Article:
One delegation, two systems: Hong Kong and China team off to Maccabiah Games in Israel
A total of 30 athletes in three age categories take part in the ‘Jewish Olympics’, which sees 10,000 participants from 85 countries competing across 41 sports
It might not be the divided nations of North and South Korea marching together at next year’s Winter Olympics, but this month’s 20th Maccabiah Games will see Jewish athletes from Hong Kong and China compete as “one delegation, two systems”.
A total of 30 expatriate athletes from the Hong Kong, Macau and China chapter of the Maccabi World Union have headed to Israel this week to take part in the event dubbed the “Jewish Olympics”, which sees more than 10,000 participants from around 85 countries competing across 41 different sports every four years.
The event, which runs from July 4-18, ranks behind only the Olympics and University Games in terms of participation, although the Hong Kong and China delegation is amongst the smallest with the US sending around 1,200 athletes, and Canada, Australia and Argentina at around 650 competitors as well as 2,500 from Israel.
The Hong Kong and China delegation, which is largely representing Hong Kong’s Jewish community of around 5,000 for the fourth time at the Games, includes athletes in the junior, open and masters age categories competing in futsal, athletics, swimming, squash, tennis and chess.
“You have real Olympians going, to age-group athletes who are in it for fun, and our delegation this year is more age-group athletes in it for fun,”said head of delegation Steve Lyons, who is competing in the open futsal team, while his son and daughter are also in action.
“We have some medal chances, we have some quality athletes going, but our expectations are that we won’t do as well as last time as the bar was set pretty high.
— Maccabi Hong Kong (@MaccabiHK) June 27, 2017
“There are three reasons why people are generally going: the love of Israel; being passionate about sports as everyone who is going is an athlete; and also pride in the Jewish community in Hong Kong.
“We are one delegation; one delegation, two systems.”
In 2013, Hong Kong’s 17 athletes won 10 medals, largely down to the efforts of swimmers Ana Scherer and Aaron Zweig.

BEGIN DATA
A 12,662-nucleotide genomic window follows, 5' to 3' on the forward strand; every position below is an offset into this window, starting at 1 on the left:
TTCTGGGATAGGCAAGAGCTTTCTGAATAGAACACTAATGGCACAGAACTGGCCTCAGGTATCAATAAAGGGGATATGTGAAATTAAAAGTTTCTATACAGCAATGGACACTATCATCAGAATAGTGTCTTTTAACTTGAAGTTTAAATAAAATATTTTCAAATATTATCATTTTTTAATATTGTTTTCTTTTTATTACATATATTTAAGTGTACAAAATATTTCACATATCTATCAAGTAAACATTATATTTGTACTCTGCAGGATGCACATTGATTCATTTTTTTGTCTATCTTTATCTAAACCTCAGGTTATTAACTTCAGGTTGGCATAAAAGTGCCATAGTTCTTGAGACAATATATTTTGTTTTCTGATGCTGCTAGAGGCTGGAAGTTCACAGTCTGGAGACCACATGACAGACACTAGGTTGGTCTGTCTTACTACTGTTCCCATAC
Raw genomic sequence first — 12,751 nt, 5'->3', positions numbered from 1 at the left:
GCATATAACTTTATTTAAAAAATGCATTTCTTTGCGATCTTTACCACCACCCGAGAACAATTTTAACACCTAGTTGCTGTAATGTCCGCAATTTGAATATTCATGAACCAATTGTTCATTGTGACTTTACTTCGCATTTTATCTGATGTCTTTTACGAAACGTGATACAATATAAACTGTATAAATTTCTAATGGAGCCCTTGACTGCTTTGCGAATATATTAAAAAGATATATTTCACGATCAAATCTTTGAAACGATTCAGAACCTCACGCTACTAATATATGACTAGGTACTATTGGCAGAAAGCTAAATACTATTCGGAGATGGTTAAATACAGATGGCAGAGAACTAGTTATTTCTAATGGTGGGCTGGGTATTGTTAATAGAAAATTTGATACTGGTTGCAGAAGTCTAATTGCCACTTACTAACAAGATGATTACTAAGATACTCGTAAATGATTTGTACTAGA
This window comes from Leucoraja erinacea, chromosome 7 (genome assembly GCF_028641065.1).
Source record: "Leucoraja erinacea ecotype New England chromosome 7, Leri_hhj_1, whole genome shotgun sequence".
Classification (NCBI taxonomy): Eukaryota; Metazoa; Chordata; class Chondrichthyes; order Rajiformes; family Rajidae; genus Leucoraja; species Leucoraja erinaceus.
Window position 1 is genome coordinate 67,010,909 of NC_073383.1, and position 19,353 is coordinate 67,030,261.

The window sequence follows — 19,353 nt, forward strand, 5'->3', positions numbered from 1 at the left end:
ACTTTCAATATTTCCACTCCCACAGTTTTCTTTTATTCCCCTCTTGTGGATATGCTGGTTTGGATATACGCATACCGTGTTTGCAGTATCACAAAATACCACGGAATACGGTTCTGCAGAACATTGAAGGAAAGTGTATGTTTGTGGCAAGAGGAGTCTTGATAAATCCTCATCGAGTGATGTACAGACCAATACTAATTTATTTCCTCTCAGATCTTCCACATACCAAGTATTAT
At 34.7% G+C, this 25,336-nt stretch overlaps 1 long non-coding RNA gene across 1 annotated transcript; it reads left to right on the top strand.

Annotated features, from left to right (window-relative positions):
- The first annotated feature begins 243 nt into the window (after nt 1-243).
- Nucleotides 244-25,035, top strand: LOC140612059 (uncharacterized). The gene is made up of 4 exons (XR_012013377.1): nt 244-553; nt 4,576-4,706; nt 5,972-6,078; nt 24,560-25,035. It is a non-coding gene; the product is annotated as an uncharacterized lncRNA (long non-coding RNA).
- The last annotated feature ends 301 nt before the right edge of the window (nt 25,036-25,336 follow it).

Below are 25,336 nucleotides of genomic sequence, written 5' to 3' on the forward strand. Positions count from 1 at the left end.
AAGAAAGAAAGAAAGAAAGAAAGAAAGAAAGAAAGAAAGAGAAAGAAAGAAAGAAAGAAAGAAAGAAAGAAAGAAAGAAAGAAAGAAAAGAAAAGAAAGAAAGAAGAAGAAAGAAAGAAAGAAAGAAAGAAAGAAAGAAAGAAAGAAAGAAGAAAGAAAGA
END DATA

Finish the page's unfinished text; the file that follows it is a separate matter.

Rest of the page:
The delegation has required significant local sponsorship to fund the trip, with athletes required to pay the entry fee, which is around US$4,000 for junior athletes who are staying in the village, plus airfares themselves.
“For about a week to 10 days you feel like a professional athlete as it really feels like a top-level sporting event. It is a fantastic opportunity to meet athletes from around the world. The standard in some of the sports is absolutely incredible,” said 48-year-old lawyer Jason Webber, who featured on the masters futsal team in 2013, and returns this year as part of the open squad.
“The main reason for me is to represent my country Hong Kong. I have lived in Hong Kong for approximately for 25 years, so it is a tremendous honour to be part of the Hong Kong delegation and represent my country.
“It is all about the participation. Whether you come back with a medal or you don’t, it is all about the participation and the fun and the joining brotherhood of people from around the world in a sportsman-like way.”
Rafael Aharoni, the chairman of the Hong Kong, Macau and China chapter of the Maccabi World Union, will carry the Hong Kong flag at Jerusalem’s 32,000-seat Teddy Stadium on Thursday alongside the China flag, which will be carried by one of the eight members of the mainland group.
The delegation will also meet China’s ambassador in Israel, Zhan Yongxin, during the trip.